8 Tips for Being an Ideal Client During Your Website Redesign

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Kurt Cruse
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Jerry Maguire jokes aside, we’re all on the same team here. Both sides of any project start with the same goal: build the best site possible.

So what makes one project more successful than another? A lot of the time, it’s the partnership and communication between the client and the web company. What are the things you can do as a client to get the most out of your project and the people you’ve hired to build your new website?

Here are some tips I’ve picked up from good and bad experiences working with hundreds of clients. Hopefully they’ll help you get the most out of working with us (or whichever company/designer you choose).


1. Define and Know Your Business Going In.

Before your web partner can build an online representation of your company, you need to be able to define who your company is. This might sound obvious, but I’ve had numerous clients struggle more with answering this question than any other. Knowing your products or your main competitors doesn’t mean you know who you are.

  • What’s your 30 second elevator pitch?
  • If you have three very segregated business units, what is their common thread?
  • What makes your company different than your competitors?

2. Communicate with Goals, Not Features/Execution.

Often times, clients can get hung up on how their competitors are doing something or how sites they love work. We get that. You’re excited about the possibilities, and you’re out there checking out the web, seeing what’s going on, getting inspired. I love it! But don’t get hung up on features or execution, focus on the goals and the content. From there, we’ll work with you and make recommendations based on best practices and past experiences.

  • What information is the most important to your clients?

  • What questions do they always have?

  • If you have a current site, how is it not achieving your goals?

This doesn’t mean you can’t talk about features, but start with content. From there, we can team up to make it shine. That’s one of the best parts of the project!

3. Be Practical.

You can’t go into it saying you want to have a site that looks like Apple.com if you sell retirement housing to the elderly. You shouldn’t model your site off of Time.com or NPR.org if you’re not capable of cranking out content 24/7.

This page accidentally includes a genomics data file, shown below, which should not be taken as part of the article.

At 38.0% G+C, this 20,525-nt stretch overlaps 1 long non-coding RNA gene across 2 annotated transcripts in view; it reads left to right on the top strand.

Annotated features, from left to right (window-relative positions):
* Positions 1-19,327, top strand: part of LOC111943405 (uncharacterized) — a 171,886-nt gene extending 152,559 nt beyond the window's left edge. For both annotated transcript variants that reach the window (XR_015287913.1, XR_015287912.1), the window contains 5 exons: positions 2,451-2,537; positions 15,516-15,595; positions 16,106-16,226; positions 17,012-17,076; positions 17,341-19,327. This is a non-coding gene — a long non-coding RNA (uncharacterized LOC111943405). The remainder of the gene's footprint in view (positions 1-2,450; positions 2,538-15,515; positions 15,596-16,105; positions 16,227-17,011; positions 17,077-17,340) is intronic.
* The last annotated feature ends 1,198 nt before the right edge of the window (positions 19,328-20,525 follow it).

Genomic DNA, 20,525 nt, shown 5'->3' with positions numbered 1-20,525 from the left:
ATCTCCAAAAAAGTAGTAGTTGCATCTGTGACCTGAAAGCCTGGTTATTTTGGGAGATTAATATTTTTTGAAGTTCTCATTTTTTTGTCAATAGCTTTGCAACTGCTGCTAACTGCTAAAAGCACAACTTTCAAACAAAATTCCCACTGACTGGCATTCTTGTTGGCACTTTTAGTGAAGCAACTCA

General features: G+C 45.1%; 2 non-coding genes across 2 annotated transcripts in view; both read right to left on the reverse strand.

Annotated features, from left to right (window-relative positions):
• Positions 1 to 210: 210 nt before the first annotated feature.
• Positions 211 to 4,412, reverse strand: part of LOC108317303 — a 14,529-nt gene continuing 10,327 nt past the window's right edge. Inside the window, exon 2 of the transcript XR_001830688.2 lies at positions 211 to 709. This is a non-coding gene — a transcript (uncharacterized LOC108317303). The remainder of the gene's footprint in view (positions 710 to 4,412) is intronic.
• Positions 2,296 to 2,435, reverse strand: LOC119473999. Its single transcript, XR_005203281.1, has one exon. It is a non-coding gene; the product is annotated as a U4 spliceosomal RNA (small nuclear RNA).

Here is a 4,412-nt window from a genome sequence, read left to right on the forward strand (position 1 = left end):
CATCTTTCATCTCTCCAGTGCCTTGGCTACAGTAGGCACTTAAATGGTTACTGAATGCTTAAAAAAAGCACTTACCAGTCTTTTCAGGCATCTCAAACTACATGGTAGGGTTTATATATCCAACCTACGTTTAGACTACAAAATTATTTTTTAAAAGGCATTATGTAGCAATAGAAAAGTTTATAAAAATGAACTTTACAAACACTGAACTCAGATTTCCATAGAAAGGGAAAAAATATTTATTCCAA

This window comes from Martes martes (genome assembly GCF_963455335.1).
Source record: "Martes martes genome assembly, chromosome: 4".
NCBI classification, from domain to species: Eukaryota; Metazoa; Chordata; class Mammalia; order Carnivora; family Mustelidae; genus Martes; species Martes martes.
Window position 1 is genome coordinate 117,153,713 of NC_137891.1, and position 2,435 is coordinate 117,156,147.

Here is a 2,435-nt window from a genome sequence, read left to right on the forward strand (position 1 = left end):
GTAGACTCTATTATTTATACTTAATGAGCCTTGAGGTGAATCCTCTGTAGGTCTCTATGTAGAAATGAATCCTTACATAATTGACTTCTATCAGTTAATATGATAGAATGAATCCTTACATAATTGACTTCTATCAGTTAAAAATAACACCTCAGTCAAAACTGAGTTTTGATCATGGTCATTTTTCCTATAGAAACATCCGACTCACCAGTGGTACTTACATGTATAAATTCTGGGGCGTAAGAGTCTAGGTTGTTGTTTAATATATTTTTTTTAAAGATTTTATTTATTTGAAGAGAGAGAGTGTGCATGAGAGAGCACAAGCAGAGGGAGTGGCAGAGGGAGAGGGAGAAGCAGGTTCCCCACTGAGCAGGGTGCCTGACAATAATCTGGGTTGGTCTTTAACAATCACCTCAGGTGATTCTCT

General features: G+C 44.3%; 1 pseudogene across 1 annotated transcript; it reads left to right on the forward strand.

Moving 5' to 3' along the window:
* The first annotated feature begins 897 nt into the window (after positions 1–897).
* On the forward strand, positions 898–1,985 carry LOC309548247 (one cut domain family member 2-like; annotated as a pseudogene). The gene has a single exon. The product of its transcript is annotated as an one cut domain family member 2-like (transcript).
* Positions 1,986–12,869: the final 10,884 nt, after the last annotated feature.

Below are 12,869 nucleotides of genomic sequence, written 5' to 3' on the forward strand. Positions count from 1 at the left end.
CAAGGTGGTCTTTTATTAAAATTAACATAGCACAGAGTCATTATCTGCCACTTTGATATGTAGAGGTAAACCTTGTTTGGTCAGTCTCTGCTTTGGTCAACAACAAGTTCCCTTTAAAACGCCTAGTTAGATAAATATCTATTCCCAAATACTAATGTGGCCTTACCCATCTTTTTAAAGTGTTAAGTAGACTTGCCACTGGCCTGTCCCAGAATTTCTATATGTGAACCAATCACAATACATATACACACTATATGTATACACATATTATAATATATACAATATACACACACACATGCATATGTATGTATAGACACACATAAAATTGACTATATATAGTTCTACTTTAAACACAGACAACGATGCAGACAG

Let’s be realistic about your capabilities when it comes to photography, content creation, social media activity, responsiveness, customer service, etc. That doesn’t mean you can’t set high goals, but be reasonable about your company’s capabilities, and we’ll build a site around that. If you plan to grow, that’s great; we always accommodate for scalability.

4. Make Decisions.

Keep in mind that your goal here is to get your new site live. It’s easy to get caught up in the process and over think things. Asking for multiple rounds of revisions on minor details that will have no impact on your conversion rate or bottom line only delay the process.

Trust your team, inquire about the choices they’ve made and reasons behind them, but don’t hold up the process because of a few pixels. Believe me, as a designer I know that’s easier said than done.

5. Don’t Design by Committee.

We all know this one, but it still happens quite often. In fact, I’m willing to bet that most of the time you know it’s hurting your project while it’s happening.

So do your best to be vigilant and empower a team lead who has the authority to make decisions. If everyone gets their two cents included and changes little details just to change them, the whole project will suffer, and the unified vision will be diluted. As the saying goes, a camel is a horse designed by committee.

6. Rely on Your Main Strength: You Know Your Business.

You’ll know when something isn’t right, and that’s what your web company needs from you. They know how to set up the correct paths and build you a beautiful online presence, but you’ll know if it just doesn’t feel like your business.

If this time comes, be as constructive as possible. It may be hard to find the words, but teamwork is paramount at times like these.

7. Be Attentive and Be Engaged.

You’re going to be learning a lot throughout the entire project, and it’s important that you pay attention. You can always come back and ask for help or support, but once your site is launched, it’s your site!

  • When your designer tells you that a certain feature should be set up a certain way to get results, take note! They’re trying to make you money.

  • Keep in mind the logic you hear during presentations; apply it when you create content.

  • Keep in mind the tips and guidelines provided for you on copy length and content creation. Content is king!

  • We’ll build you a 5 star hotel, but you have to run it.

8. Be Excited!